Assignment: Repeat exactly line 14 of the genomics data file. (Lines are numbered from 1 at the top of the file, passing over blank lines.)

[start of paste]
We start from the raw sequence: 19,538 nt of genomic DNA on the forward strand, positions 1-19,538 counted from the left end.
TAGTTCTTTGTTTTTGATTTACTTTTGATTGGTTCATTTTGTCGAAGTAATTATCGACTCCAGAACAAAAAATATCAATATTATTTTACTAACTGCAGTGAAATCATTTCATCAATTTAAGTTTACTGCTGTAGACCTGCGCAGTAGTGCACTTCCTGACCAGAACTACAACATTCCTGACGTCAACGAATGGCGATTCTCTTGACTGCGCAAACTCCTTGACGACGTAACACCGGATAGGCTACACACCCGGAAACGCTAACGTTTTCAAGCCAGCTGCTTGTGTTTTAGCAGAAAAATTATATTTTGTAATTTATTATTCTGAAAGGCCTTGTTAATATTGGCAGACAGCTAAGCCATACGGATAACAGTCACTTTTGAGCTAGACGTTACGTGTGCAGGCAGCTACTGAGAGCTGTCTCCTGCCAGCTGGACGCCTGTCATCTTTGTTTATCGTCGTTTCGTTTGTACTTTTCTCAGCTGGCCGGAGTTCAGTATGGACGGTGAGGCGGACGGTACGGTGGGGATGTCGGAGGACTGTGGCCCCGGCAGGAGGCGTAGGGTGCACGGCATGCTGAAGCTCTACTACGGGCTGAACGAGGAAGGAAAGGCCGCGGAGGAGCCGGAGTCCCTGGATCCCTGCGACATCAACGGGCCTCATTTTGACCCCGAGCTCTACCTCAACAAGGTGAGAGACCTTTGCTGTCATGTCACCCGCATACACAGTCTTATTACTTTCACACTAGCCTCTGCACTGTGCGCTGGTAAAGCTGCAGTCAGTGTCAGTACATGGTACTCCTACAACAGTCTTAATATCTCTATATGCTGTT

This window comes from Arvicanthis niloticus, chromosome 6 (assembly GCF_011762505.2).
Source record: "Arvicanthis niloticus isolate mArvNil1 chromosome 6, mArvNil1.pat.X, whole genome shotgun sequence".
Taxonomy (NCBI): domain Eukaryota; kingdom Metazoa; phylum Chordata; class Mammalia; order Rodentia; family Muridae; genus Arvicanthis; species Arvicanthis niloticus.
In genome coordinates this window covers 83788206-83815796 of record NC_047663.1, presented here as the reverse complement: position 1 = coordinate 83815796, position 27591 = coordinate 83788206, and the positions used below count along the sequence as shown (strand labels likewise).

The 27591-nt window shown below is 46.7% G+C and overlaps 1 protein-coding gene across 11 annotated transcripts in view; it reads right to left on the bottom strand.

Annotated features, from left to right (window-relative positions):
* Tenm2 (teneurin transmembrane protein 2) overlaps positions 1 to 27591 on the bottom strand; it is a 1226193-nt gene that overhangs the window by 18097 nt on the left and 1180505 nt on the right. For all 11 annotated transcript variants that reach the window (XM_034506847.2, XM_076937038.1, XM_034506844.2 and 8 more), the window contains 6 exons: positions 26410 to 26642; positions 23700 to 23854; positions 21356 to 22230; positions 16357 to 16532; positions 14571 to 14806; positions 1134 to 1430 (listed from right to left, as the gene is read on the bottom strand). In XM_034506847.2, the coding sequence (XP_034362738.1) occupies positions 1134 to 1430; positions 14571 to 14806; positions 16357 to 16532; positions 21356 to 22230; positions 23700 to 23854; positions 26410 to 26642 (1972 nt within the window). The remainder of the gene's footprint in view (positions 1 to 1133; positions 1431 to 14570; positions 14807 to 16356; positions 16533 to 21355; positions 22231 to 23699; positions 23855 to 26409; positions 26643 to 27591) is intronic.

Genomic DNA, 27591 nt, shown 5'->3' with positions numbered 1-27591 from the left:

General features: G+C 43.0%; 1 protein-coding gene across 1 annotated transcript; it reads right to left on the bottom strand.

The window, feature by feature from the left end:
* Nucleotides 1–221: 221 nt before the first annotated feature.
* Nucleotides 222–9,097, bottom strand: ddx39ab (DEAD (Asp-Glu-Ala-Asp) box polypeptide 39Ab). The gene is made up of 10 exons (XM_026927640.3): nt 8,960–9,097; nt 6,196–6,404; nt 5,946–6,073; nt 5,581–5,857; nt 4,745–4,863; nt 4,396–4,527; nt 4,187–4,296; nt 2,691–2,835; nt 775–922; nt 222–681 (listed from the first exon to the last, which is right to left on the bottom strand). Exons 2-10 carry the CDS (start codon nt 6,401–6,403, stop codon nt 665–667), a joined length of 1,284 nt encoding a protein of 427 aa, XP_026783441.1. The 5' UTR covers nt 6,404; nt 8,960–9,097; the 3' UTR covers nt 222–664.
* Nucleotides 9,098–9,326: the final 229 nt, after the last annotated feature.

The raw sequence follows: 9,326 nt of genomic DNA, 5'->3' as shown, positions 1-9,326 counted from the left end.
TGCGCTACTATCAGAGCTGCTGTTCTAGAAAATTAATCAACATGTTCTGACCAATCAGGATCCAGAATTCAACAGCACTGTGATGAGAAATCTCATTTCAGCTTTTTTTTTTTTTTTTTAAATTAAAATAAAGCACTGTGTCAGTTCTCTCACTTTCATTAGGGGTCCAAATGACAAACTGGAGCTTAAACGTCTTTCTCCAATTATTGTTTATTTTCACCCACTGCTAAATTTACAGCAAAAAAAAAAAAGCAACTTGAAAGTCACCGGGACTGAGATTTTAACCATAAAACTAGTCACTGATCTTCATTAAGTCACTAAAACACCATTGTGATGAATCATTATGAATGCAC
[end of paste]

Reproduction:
* Nucleotides 222–9,097, bottom strand: ddx39ab (DEAD (Asp-Glu-Ala-Asp) box polypeptide 39Ab). The gene is made up of 10 exons (XM_026927640.3): nt 8,960–9,097; nt 6,196–6,404; nt 5,946–6,073; nt 5,581–5,857; nt 4,745–4,863; nt 4,396–4,527; nt 4,187–4,296; nt 2,691–2,835; nt 775–922; nt 222–681 (listed from the first exon to the last, which is right to left on the bottom strand). Exons 2-10 carry the CDS (start codon nt 6,401–6,403, stop codon nt 665–667), a joined length of 1,284 nt encoding a protein of 427 aa, XP_026783441.1. The 5' UTR covers nt 6,404; nt 8,960–9,097; the 3' UTR covers nt 222–664.